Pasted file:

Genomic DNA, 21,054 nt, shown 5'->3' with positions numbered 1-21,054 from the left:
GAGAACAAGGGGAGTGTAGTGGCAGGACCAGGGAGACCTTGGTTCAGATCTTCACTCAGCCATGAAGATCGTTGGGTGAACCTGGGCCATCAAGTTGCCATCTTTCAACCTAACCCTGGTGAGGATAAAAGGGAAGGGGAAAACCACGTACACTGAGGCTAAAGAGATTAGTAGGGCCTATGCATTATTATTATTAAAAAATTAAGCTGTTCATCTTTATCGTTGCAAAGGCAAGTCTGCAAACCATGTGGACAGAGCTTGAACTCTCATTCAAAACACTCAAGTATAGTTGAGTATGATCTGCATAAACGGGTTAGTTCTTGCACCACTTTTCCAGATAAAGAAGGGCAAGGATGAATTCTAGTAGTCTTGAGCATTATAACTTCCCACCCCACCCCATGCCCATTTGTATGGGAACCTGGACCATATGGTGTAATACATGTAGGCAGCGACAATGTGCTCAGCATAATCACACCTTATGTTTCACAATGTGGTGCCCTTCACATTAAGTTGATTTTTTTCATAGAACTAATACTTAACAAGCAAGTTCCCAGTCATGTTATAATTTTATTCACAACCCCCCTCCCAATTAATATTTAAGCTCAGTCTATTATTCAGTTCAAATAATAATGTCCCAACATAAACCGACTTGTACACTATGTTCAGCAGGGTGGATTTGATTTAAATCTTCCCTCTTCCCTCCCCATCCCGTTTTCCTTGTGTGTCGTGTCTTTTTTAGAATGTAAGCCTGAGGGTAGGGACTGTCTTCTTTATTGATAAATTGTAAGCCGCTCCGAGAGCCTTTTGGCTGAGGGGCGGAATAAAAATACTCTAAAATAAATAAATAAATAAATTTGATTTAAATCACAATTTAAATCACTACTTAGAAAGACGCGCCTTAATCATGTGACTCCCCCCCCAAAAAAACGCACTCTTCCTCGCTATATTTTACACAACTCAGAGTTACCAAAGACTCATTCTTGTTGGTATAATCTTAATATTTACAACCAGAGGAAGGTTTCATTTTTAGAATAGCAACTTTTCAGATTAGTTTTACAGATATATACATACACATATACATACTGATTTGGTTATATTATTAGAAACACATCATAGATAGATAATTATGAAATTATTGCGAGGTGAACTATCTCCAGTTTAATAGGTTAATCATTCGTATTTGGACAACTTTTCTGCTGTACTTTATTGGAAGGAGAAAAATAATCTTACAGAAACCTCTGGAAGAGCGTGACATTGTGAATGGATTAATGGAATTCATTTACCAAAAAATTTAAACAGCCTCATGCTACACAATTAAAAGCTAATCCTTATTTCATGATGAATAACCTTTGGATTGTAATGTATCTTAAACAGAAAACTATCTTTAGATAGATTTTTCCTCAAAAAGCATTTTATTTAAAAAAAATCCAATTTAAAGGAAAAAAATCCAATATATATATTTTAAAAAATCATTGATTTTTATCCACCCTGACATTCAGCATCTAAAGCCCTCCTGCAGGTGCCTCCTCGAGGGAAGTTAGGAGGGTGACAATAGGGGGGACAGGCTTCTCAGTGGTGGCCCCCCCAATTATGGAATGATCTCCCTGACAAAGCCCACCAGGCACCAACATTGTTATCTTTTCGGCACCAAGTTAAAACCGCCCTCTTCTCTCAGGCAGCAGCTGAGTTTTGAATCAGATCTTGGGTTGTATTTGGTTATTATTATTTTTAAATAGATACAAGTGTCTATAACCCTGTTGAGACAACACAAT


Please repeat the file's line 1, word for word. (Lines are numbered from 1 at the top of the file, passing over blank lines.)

Genomic DNA, 21,054 nt, shown 5'->3' with positions numbered 1-21,054 from the left: